Supplementary Information for Lily Kepler and the Graveyard Shift
The Playwright's Note
I don’t think of California as a place with many popularly-known myths, and I wrote this to create one.
My goal was to craft this myth in and of a specific, immutable setting, in a cultural and geographic landscape unlike anywhere else. Here is some Northern Californiana as I know it: the ocean, craggy and chilly cliffs, fires, produce, locavoria, systemic and racialized displacement, cold beaches at night, train tracks, cows, fruit right off the tree, wide fields of dead-dry grass, enormous redwoods, a misplaced sense of historical novelty, and fault lines.
I also wanted this myth to extend across time. The west is popularly figured as new in the context of American history, from Manifest Destiny to the tech boom, but California is just as old as anywhere else. I set the play in two time periods, the 1890s and the 1990s, because I wanted the later characters to reckon with a sense of identity that feels as if it lacks a history, even a pretty recent one. For the most part, I think the 1890s characters know exactly who they are: their most pressing questions are not where they came from, but where they go now. The 1990s characters, on the other hand, don’t know their history. I mean this literally: they do not know a history that they can express a sense of cultural ownership over. They have a sense of California as a place where little happens and even less is interesting, and none of it pertains to them. I wanted to give them recent history that contradicted this loss of identity.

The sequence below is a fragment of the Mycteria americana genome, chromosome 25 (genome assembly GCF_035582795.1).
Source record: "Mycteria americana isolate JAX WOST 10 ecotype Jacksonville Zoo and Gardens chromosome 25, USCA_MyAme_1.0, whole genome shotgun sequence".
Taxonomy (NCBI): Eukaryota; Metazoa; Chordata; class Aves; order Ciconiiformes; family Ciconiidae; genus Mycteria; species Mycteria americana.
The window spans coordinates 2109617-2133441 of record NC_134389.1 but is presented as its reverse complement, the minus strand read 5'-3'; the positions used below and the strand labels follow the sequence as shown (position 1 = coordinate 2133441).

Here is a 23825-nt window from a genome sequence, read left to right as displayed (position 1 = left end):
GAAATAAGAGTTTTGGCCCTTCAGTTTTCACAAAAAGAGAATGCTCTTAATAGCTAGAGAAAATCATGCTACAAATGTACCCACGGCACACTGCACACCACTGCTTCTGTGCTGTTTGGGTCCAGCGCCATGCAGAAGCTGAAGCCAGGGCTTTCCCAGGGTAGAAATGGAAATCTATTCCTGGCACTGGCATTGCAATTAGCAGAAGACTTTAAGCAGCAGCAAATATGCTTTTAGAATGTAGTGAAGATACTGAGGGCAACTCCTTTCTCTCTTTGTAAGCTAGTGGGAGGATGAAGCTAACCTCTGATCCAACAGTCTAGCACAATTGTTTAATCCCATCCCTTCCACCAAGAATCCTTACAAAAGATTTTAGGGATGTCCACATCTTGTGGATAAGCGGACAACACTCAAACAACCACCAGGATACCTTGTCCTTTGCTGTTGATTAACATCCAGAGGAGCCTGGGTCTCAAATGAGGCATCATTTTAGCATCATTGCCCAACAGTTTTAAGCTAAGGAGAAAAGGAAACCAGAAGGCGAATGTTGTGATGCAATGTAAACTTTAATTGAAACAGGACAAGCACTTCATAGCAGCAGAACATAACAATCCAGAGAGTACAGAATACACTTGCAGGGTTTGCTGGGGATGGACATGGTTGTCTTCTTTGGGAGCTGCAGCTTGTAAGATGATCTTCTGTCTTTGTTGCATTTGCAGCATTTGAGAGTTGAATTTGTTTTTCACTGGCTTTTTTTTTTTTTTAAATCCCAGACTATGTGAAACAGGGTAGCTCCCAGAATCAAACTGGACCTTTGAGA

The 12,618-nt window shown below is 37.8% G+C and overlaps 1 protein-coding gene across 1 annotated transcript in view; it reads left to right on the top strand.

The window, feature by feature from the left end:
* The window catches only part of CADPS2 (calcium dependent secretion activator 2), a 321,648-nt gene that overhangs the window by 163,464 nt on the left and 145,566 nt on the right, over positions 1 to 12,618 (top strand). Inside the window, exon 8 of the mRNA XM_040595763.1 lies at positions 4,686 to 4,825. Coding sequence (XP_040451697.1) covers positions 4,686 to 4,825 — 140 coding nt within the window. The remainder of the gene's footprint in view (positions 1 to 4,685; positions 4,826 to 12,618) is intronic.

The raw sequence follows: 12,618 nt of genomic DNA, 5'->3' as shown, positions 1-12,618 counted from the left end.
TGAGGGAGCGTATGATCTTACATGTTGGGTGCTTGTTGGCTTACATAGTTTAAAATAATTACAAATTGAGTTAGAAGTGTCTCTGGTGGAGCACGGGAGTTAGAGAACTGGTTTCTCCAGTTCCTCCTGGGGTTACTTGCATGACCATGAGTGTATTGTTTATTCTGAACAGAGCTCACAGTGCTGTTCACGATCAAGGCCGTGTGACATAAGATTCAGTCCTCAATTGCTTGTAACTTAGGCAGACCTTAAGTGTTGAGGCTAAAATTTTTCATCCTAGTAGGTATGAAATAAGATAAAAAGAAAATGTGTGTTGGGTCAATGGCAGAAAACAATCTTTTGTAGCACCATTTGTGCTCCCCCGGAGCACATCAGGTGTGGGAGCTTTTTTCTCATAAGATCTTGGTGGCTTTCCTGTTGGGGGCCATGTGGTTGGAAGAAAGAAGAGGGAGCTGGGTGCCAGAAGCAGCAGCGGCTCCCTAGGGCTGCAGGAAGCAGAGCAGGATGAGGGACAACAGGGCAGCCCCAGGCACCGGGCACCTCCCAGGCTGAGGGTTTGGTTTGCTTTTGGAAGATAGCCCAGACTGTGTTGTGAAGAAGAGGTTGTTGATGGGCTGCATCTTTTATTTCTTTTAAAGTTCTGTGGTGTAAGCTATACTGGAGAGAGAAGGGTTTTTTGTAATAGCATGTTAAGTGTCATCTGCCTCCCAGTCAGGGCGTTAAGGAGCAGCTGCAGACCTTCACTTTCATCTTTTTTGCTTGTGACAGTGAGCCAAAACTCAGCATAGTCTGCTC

Finally, I wanted this myth to deal with universal questions shaped distinctly by the play’s specific context. I conceived each of these characters for a different reason: because I was in California and wanted to leave, because I’m interested in what we owe our friends, because I’m interested in what we do with power—over things, and over loved ones—that we didn’t ask for. In Rosa’s bargain with the land, or when Lily gets given the ability to cause earthquakes, the land itself lends these questions life-or-death stakes. “Move fast break things” can have serious consequences.
A friend of mine who is not from California, looking off the cliffs above the ocean not too far from Half Moon Bay, said to me once that “this feels like the end of the world.” They meant the literal end—as in the edge of the world, the emotional and physical edge of the earth—but also the apocalypse. If the world was going to end, that end would take place right here.
To me, on the other hand, these cliffs are where the world starts.
— Sara Bell
The Director's Note
To the viewers of Lily Kepler and the Graveyard Shift:
Thank you so much for coming to this wonderful show! Upon reading the script for Lily Kepler, I was struck by how much my peers and I could relate to Lily’s struggle with moving on from childhood into early adulthood. As a college freshman, it has been hard to separate the past from the future, especially in a year as tumultuous as 2020. For so many people, especially students, the year ended unceremoniously, without the usual signifiers, and we all, like Lily, had to figure out how to move forward while not physically going anywhere.
As I further interacted with the script, I was impacted by the all-encompassing nature of the interpersonal relationships that our amazing playwright, Sara Bell, created. I was interested in exploring the predicaments the characters navigate, as they reckon with the blurred lines of culpability in interpersonal conflicts, the long-lasting consequences of words and actions, and the crushing impact of first love. As a number of the characters deal with difficult issues, such as domestic abuse, xenophobia, and sexism, we, as a company, had many important conversations about how to approach these topics. It is challenging enough to convey these intense interpersonal themes and issues onstage in normal circumstances, but to do so during a pandemic, with each company member being limited to the four corners of our computer screens, proved even more difficult. Two questions remained: how do we tell this story right, and how do we create theatre in a time when theater-going is currently against the law and hazardous to our health?